Brain Damage Can Occur With Mild Head Trauma
October 4, 2019
The Jerusalem Post — A new study led by Prof. Alon Friedman, a neuroscientist and surgeon who established the Inter-Faculty Brain Sciences School at Ben-Gurion University of the Negev (BGU), has found evidence that there could be damage to the brain’s protective barrier even without a reported concussion.
Prof. Friedman holds the Dr. Helena Rachmanska-Putzman Chair in Neurology and is also a member and former director of the University’s Zlotowski Center for Neuroscience.
The results of the research, published in the Journal of Neurotrauma, underscore the need for brain-imaging techniques that could help predict damage to one’s blood-brain barrier regardless of symptoms, thereby potentially preventing the onset of neurodegenerative disorders such as Parkinson’s, depression and dementia.
The study, a collaboration between BGU, Stanford University in California and Trinity College in Dublin, used a contrast-enhanced MRI developed by Prof. Friedman and his team to examine high-risk populations—specifically professional mixed martial arts (MMA) fighters and adolescent rugby players—to investigate whether the integrity of the blood-brain barrier (BBB) was altered and to develop a technique to better diagnose mild brain trauma.
For the first time, the researchers were able to detect damage to the BBB, which protects the brain from pathogens and toxins caused by mild traumatic brain injury (mTBI), even without the players exhibiting any symptoms.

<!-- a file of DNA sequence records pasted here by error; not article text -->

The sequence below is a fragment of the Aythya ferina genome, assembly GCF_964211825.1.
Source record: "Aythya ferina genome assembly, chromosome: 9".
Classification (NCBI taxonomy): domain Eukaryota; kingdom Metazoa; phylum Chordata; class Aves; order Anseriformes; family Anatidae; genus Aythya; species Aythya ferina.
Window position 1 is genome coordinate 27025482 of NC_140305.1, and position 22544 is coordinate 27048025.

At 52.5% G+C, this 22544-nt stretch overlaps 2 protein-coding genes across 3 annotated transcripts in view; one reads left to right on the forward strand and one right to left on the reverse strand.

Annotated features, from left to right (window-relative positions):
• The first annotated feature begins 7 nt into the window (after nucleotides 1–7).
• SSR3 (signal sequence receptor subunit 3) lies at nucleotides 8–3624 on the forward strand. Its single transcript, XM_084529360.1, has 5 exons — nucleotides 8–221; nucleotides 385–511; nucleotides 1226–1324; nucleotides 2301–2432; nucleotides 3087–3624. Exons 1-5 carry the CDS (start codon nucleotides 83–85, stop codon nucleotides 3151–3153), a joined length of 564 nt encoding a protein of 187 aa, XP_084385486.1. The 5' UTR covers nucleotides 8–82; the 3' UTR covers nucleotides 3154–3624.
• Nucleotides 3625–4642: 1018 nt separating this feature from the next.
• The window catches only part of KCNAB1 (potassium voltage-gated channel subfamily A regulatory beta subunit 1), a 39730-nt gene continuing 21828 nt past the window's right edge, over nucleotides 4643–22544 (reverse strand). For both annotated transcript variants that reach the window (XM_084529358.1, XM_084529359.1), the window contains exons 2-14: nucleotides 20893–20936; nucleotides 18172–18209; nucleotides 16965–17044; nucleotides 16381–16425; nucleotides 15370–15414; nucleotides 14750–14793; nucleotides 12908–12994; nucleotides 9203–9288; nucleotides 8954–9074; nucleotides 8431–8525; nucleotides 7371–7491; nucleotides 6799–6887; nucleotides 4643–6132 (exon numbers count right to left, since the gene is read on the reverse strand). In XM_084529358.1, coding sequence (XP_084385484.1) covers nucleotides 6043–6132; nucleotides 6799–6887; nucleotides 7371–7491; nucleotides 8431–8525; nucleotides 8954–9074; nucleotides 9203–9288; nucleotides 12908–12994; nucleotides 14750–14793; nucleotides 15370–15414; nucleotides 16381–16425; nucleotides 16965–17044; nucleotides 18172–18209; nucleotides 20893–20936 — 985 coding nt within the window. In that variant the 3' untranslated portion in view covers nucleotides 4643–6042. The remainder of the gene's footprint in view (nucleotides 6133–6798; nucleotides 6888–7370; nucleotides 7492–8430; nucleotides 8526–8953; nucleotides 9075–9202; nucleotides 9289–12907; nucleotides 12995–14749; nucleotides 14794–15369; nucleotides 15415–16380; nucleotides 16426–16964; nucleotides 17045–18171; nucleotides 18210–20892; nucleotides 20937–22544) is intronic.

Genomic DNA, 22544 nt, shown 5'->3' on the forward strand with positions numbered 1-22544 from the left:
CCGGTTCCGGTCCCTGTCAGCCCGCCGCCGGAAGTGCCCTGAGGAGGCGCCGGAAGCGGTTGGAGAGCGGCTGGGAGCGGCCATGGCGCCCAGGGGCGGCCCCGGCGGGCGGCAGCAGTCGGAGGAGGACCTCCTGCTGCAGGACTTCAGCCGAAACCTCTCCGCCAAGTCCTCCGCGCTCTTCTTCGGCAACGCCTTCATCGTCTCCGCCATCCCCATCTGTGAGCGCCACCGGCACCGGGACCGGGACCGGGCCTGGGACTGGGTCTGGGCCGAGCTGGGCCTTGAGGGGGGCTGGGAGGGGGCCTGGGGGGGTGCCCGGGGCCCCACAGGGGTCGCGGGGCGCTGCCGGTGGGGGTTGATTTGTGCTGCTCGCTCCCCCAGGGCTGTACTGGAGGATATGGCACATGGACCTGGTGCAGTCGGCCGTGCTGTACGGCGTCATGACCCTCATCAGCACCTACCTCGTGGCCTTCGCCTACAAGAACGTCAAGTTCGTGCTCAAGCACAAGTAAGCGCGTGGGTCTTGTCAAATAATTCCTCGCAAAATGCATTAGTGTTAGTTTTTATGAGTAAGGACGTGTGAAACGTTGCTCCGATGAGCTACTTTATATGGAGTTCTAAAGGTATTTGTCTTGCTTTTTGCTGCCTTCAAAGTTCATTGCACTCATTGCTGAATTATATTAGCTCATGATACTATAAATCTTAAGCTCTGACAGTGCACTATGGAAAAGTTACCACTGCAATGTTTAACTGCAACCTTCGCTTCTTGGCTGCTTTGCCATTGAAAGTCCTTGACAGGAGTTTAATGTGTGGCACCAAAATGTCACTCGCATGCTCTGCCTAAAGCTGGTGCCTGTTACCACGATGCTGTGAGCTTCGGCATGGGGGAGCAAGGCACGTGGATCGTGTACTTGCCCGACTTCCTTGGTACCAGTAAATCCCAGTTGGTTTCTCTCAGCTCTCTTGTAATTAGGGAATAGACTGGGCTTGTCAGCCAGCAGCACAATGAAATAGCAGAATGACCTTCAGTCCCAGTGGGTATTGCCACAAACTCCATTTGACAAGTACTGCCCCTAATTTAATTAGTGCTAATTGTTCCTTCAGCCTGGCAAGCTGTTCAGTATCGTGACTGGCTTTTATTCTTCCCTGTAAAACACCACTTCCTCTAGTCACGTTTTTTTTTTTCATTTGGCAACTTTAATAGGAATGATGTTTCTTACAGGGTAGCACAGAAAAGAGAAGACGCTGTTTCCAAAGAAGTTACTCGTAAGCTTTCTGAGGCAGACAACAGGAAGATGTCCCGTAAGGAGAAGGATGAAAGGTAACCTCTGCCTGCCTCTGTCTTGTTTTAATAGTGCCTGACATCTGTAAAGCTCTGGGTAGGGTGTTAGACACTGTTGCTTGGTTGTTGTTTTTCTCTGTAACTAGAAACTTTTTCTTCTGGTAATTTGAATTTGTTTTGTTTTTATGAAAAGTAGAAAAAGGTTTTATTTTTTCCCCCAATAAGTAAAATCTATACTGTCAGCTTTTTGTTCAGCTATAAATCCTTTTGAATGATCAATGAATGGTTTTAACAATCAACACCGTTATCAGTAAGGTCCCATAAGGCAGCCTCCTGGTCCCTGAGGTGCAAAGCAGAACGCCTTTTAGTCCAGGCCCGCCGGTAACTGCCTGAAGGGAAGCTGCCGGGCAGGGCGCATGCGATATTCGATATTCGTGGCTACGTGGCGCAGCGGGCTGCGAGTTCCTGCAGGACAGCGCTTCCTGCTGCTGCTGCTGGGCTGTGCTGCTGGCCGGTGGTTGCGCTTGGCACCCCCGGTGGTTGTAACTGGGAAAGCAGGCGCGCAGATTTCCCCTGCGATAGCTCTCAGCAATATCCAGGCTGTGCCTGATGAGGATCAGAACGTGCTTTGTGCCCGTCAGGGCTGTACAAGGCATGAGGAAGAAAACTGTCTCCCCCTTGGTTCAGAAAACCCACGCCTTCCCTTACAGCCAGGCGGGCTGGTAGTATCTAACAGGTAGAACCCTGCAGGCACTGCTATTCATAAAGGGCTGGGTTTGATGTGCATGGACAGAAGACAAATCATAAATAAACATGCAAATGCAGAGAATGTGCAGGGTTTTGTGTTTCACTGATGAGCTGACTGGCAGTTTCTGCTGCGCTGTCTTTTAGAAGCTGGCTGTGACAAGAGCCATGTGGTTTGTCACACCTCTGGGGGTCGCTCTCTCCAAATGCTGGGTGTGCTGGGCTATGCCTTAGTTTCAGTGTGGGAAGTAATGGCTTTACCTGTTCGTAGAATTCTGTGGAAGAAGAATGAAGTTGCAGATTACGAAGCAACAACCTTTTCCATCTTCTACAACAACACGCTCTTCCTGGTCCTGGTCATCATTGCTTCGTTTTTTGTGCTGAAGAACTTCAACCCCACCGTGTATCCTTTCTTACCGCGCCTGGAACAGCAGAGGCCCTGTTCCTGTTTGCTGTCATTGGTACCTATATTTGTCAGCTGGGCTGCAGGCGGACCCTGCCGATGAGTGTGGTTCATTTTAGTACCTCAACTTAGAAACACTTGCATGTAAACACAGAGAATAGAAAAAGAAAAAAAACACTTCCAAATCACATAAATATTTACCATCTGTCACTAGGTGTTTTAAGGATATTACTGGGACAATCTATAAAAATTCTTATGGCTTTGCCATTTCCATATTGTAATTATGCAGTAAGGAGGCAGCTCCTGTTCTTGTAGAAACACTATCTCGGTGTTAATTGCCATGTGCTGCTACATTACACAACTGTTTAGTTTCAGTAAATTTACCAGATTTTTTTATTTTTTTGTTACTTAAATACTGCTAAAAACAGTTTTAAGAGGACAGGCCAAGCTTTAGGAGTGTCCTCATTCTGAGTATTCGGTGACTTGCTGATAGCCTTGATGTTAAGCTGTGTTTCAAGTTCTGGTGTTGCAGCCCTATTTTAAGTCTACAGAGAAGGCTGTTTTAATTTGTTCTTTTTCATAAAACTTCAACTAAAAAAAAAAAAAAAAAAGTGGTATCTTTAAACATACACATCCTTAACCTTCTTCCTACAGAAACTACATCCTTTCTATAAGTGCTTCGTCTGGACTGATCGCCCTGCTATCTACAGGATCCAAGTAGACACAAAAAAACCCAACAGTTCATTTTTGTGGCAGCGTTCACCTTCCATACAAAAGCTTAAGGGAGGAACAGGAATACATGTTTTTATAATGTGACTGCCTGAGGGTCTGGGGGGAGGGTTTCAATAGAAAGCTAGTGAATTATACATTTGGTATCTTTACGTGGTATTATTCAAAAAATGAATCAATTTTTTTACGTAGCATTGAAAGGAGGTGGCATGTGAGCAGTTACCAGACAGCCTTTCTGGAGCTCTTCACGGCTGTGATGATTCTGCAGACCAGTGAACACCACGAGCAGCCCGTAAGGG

Prof. Friedman told The Jerusalem Post that the results of the study show that the brain-imaging techniques being developed could be used to monitor athletes to better determine safer guidelines for “return to play.”
The research comes only two years after a team from Boston University School of Medicine published a study that found chronic traumatic encephalopathy (CTE) in 99% of brains obtained from National Football League (NFL) players, and also in college and high school players. CTE is a progressive, degenerative brain disease found in people with a history of repeated head trauma that results from what Friedman calls a “leaky” BBB.
“The problem with CTE is that it can only be diagnosed after death, when pathologists are looking at the brain itself,” Friedman explained. “Until now, there has been no way to diagnose or treat CTE in advance.“The big question, then, is to what extent concussion symptoms are related to BBB damage or if they are independent,” he continued. “If you have a concussion and do not develop damage, you can also have no concussion symptoms and still have damage.”
Friedman said that today, treatments for mTBI are not research-based and different doctors suggest treating it differently.“We are missing objective measurements to gauge how the repair process is going, if damage to the BBB is improving,” Friedman said.
“The current theory today is that it is the outer surface of the brain that is damaged in a concussion since, during an impact, the brain ricochets off of skull surfaces like Jell-O,” Friedman said. “However, we can see now that the trauma’s effects are evident much deeper in the brain and that the current model of concussion is too simplistic.”